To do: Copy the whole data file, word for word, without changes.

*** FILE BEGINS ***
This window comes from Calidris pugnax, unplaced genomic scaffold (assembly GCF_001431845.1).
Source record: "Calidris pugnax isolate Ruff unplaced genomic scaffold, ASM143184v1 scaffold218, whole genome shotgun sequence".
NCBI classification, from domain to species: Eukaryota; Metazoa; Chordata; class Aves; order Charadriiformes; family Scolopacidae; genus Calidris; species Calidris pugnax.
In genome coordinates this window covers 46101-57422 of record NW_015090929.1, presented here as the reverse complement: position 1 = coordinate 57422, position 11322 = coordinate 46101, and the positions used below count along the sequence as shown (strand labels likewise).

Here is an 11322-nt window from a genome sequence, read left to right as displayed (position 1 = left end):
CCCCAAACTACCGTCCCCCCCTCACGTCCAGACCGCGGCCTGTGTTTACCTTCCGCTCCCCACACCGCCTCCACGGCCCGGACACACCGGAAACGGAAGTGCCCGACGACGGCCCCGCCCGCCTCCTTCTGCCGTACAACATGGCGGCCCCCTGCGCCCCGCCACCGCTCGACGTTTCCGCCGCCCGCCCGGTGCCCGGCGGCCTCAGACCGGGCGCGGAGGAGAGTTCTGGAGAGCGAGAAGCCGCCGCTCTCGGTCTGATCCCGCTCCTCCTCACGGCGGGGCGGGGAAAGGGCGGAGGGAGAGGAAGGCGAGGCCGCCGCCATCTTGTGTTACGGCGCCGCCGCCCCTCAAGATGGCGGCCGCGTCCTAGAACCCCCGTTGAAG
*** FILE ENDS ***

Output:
This window comes from Calidris pugnax, unplaced genomic scaffold (assembly GCF_001431845.1).
Source record: "Calidris pugnax isolate Ruff unplaced genomic scaffold, ASM143184v1 scaffold218, whole genome shotgun sequence".
NCBI classification, from domain to species: Eukaryota; Metazoa; Chordata; class Aves; order Charadriiformes; family Scolopacidae; genus Calidris; species Calidris pugnax.
In genome coordinates this window covers 46101-57422 of record NW_015090929.1, presented here as the reverse complement: position 1 = coordinate 57422, position 11322 = coordinate 46101, and the positions used below count along the sequence as shown (strand labels likewise).

Here is an 11322-nt window from a genome sequence, read left to right as displayed (position 1 = left end):
CCCCAAACTACCGTCCCCCCCTCACGTCCAGACCGCGGCCTGTGTTTACCTTCCGCTCCCCACACCGCCTCCACGGCCCGGACACACCGGAAACGGAAGTGCCCGACGACGGCCCCGCCCGCCTCCTTCTGCCGTACAACATGGCGGCCCCCTGCGCCCCGCCACCGCTCGACGTTTCCGCCGCCCGCCCGGTGCCCGGCGGCCTCAGACCGGGCGCGGAGGAGAGTTCTGGAGAGCGAGAAGCCGCCGCTCTCGGTCTGATCCCGCTCCTCCTCACGGCGGGGCGGGGAAAGGGCGGAGGGAGAGGAAGGCGAGGCCGCCGCCATCTTGTGTTACGGCGCCGCCGCCCCTCAAGATGGCGGCCGCGTCCTAGAACCCCCGTTGAAG